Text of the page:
St Albans busking code of practice consultation now out

A busker outside Jack Wills in St Albans.

A busker outside Jack Wills in St Albans. - Credit: Archant

Do you think our city centre buskers should face restrictions on volume and requests?

A busker in St Albans.

A busker in St Albans. - Credit: Archant

The consultation on a local street performance code of conduct, drafted by St Albans district council (SADC), has now been circulated to businesses in the city centre.

If the new rules are implemented, buskers will not be able to play music louder than just above ambient street noise, set up a pitch within 50 metres of another performer, sell merchandise, solicit contributions from passers-by, use amplification, or play “loud” instruments such as drums or trumpets.

They must also take “regular breaks” to allow crowds to disperse and any buskers under 18 must be accompanied by an adult.

The new measures are meant to protect businesses and residents in the centre from excessive noise and repetitive performances.

Any agreed guidelines would not be legally binding - merely advisory. However, officers will report back to SADC on the success of the scheme and may consider creating enforceable bylaws.

Liesl Adriaans is a musician from Aylesbury who travels to St Albans to busk: “Personally, as a musician, I understand why they would implement these rules because obviously there are people living in and around the town centre and you don’t want to be disruptive as a performer, but at the same time I do think it’s very specific per act.

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“I know they are thinking about taking amplification away so you are performing acoustically, and the problem with that is even myself today, I have a little amp, but I can barely hear myself over the noise of the cars and the general hustle and bustle of it all.”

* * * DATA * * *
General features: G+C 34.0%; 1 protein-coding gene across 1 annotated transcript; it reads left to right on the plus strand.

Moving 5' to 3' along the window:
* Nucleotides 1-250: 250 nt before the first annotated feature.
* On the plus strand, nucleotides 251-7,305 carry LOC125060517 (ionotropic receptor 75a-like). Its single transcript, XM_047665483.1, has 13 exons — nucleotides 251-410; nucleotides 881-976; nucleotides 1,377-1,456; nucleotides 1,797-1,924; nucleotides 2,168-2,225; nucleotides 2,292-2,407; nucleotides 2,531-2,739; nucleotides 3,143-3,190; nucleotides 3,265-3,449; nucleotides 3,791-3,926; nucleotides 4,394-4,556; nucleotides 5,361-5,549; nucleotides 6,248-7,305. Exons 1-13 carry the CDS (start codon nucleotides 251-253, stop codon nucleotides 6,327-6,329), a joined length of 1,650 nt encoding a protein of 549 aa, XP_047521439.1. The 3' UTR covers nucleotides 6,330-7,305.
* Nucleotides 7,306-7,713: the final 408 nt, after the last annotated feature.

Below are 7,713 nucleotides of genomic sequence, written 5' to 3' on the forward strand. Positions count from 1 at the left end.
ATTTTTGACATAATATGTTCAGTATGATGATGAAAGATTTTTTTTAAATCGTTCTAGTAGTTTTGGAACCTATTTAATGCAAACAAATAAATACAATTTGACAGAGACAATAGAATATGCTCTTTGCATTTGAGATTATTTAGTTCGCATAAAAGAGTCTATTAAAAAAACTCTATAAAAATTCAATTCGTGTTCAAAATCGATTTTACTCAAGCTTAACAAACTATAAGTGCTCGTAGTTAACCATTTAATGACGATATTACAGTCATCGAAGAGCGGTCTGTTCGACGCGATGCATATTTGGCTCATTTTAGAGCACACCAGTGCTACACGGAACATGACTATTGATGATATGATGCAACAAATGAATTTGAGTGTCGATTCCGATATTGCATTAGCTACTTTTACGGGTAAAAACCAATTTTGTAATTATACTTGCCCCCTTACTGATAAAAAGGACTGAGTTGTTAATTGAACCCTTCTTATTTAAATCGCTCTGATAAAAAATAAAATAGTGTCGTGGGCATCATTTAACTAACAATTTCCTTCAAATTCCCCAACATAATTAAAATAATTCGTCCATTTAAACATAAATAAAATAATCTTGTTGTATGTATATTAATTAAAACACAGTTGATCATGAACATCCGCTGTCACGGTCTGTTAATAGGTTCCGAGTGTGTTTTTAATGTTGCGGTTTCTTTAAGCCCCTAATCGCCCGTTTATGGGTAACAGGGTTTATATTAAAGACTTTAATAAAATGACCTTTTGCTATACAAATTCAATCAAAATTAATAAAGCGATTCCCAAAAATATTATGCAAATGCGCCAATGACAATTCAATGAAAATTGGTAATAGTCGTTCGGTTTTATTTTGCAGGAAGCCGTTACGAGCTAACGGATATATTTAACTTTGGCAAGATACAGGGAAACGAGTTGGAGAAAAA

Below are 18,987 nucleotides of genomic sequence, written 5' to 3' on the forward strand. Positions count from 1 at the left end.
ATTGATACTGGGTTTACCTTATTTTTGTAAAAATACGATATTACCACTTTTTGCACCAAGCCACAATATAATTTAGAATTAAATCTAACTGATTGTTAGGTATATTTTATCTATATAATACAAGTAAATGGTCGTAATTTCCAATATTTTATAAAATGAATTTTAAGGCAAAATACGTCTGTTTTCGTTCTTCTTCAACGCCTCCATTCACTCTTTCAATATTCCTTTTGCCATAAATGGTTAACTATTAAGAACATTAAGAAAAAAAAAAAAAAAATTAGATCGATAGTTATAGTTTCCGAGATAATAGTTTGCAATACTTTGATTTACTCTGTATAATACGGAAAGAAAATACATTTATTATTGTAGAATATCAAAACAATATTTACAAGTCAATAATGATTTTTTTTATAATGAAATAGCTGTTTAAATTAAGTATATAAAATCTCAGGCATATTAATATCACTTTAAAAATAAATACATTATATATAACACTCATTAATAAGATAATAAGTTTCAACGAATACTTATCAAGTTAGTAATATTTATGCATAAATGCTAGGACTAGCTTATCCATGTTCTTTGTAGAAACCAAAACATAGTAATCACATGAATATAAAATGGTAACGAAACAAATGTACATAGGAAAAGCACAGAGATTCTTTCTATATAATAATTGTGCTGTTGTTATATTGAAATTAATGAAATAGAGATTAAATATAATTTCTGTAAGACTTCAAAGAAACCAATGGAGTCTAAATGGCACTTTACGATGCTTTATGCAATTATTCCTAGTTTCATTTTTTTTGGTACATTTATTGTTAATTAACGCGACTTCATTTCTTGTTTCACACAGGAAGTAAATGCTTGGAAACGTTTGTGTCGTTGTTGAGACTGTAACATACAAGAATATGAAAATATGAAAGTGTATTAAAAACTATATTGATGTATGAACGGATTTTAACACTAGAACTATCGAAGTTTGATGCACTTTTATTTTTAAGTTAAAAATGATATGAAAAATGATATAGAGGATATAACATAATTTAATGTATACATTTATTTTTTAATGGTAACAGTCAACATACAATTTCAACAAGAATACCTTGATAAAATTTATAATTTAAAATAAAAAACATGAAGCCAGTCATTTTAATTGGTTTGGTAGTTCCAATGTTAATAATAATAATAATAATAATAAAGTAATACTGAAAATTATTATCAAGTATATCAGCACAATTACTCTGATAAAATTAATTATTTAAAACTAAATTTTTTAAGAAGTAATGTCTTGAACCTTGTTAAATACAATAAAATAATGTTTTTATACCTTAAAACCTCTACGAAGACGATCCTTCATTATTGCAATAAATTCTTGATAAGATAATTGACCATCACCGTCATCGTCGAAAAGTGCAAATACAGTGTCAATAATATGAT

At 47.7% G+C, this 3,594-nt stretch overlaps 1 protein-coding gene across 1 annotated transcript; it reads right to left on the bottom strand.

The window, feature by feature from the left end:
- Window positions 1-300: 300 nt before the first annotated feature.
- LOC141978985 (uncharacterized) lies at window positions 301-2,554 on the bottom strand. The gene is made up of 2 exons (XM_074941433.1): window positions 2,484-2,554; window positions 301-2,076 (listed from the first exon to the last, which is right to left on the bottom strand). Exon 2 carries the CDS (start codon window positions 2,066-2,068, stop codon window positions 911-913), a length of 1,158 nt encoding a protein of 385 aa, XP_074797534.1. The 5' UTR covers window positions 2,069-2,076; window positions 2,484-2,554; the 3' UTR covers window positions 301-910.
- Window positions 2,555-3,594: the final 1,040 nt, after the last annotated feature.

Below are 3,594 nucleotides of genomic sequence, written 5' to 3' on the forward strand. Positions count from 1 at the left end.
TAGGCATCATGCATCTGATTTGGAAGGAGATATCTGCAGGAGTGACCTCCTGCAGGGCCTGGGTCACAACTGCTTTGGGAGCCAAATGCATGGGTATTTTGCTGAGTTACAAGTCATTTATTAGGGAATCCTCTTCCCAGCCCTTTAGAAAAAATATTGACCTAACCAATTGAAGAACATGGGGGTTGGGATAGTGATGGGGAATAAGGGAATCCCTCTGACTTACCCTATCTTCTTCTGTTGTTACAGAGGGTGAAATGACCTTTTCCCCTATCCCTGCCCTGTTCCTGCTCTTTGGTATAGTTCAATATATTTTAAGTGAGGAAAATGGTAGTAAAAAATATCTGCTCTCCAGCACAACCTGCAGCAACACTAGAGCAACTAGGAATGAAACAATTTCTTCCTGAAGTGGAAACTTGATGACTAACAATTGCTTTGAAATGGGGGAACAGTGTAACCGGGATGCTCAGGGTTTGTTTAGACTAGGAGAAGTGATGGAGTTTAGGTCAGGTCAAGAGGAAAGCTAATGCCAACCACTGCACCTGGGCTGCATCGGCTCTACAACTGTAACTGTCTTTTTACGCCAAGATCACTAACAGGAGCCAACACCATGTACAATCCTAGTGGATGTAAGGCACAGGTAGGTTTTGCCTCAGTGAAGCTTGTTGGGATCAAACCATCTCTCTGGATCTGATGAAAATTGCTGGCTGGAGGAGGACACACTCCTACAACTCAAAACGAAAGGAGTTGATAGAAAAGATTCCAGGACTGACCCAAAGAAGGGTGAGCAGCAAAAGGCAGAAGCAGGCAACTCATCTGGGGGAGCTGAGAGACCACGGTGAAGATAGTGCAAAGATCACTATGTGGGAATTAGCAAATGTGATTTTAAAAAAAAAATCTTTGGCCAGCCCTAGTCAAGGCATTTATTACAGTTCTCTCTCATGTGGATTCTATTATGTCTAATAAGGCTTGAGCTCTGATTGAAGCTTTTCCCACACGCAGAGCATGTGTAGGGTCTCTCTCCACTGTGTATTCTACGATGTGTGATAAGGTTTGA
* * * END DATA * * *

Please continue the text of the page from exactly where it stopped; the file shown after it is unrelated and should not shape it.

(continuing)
She conceded that a louder act with horns needs to be aware and considerate.

Adding: “At the end of the day, all of us gig, we all know the appropriate levels, we know what is disruptive and what isn’t, so we should be able to use our own discretion.”

Notably, there is already a bylaw regarding busking in St Albans, which states nobody can make “any noise which is so loud or so continuous or repeated as to give reasonable cause for annoyance to other persons in the vicinity”.

The Keep Street Live Campaign is a movement to scrutinise changes to street performance law and to promote busking.

A director of the campaign, Chester Bingley, said they have created a template code which could be presented to SADC for consideration. This will be discussed at its next general meeting.

He applauded the council for removing a rule about buskers only playing for one hour, saying it showed an awareness of the buskers point of view.

“The problem is that the code is addressing the instruments and amplification rather than where they are causing a nuisance.

“It is banning those instruments and amplification on the basis of what it is rather than if it is causing complaints. A lot of quiet or small instruments use amps so they can be heard.

“We have produced a code of conduct which uses a process of addressing problems as and when they arise, rather than setting arbitrary rules.

“If you have hard and fast rules, they are never going to apply to all situations.”

He used the example of a finger picked guitar, which could not be heard above street level noise and so would need to amplify. He believes most musicians playing loud instruments are reasonable and avoid playing for too long in one place.

Cllr Richard Curthoys is the chair of the SADC licensing and regulatory committee which is conducting the consultation.

He defended the proposed rules: “It’s basically regarding amplifiers and encouraging quality buskers to come to the town.

“Discretion is a great thing when handled properly, but it has to be handled by someone who knows how to handle it.

“It very much depends on who is handling it - some people use discretion to get out of doing anything.”

He encouraged everyone to respond to the consultation: “Until the consultation closes and we see what people think, then we will take it from there.”

Cllr Curthoys has lead his last meeting as chair of this committee, and a new councillor will be elected to the role after the May elections.

The consultation is open until June 12. View the full plans at

Respond by emailing